How It Works

What causes Jupiter’s aurora?

This is an image of Jupiter’s aurora, taken by NASA’s Hubble Space Telescope in 1998. Auroras themselves aren’t peculiar to Jupiter; they occur on Earth on both the North and South Poles and are called the aurora borealis and aurora australis, respectively.

Solar winds hitting the atmosphere and centring on the magnetic poles cause the phenomenon on Earth, but on Jupiter it’s caused by the massive gas giant’s own magnetic properties interacting with its upper atmosphere and exciting the gases that exist there, causing them to glow.

A more familiar shot of Jupiter, our solar system’s largest planet

What makes this image particularly special is that you can also see the magnetic footprints of three of Jupiter’s four largest moons within the Jovian auroral blue glow. Io, Ganymede and Europa’s own auroras (which are labelled) show up as three blobs of light and the electric currents generated by these three satellites move along the magnetic field of Jupiter while bouncing in and out of the atmosphere.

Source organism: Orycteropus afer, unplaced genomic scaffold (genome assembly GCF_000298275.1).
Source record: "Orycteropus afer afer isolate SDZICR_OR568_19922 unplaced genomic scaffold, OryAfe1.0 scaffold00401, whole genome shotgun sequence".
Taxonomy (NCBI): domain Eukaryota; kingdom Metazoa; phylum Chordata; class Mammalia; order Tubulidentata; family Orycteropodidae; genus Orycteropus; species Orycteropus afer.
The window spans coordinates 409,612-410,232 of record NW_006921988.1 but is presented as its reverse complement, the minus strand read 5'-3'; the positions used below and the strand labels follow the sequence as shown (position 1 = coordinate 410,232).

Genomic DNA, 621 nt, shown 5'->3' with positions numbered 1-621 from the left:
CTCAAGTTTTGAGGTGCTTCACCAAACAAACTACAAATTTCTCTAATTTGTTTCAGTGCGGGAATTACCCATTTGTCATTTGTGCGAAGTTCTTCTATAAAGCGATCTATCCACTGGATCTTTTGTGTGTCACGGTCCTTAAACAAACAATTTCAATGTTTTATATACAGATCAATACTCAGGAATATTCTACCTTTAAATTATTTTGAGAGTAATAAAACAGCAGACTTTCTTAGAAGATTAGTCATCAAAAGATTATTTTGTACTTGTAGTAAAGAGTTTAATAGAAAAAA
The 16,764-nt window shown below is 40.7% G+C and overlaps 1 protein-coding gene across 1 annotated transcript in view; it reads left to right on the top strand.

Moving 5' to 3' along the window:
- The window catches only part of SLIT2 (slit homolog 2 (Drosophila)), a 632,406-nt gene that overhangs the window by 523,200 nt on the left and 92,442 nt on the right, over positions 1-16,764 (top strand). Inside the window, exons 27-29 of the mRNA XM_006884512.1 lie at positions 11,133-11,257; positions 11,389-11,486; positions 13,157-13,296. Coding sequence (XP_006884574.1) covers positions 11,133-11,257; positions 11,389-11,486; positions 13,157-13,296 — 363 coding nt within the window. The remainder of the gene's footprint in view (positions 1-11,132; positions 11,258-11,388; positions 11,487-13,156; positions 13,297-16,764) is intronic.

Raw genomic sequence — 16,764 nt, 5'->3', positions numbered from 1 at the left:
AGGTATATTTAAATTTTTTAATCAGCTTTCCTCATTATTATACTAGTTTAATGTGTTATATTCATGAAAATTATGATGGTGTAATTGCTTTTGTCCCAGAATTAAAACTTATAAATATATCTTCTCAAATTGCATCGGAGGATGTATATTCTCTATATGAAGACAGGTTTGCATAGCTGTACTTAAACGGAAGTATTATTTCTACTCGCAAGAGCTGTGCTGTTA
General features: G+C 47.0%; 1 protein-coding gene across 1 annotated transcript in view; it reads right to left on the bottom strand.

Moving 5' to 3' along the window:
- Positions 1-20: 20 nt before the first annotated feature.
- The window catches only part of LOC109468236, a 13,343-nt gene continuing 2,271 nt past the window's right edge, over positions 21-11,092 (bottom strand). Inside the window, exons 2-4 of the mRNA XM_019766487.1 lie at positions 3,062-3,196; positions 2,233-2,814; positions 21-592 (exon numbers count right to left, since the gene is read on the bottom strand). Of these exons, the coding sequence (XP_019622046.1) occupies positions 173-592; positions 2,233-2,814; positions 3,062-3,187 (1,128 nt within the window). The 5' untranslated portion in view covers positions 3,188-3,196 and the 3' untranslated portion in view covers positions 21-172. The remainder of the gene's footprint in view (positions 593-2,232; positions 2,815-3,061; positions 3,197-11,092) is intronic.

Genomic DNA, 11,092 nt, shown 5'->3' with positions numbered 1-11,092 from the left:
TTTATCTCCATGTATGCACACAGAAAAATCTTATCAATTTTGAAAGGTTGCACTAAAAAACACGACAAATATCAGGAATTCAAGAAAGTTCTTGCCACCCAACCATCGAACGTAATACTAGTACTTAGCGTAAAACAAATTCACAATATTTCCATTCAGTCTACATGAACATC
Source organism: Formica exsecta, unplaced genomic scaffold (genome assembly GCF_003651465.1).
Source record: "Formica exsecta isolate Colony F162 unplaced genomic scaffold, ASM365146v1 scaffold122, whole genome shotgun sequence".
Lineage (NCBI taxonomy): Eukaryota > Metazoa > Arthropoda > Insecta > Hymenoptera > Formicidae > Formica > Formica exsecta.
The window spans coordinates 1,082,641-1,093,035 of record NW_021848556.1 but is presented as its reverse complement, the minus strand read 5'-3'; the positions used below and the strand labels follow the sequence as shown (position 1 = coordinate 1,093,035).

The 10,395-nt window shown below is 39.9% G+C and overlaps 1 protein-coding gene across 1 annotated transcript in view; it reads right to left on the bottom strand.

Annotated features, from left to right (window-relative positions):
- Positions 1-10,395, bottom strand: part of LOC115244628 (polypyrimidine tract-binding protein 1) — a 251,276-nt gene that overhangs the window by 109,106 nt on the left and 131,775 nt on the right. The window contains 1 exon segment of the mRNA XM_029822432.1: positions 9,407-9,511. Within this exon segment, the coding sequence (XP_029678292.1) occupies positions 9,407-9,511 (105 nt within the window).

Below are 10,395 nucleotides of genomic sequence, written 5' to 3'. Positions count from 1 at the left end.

This shot was taken from the ultraviolet part of the spectrum, so this particular perspective of the aurora cannot be observed with the naked eye. It shows the main oval centred on Jupiter’s magnetic north pole.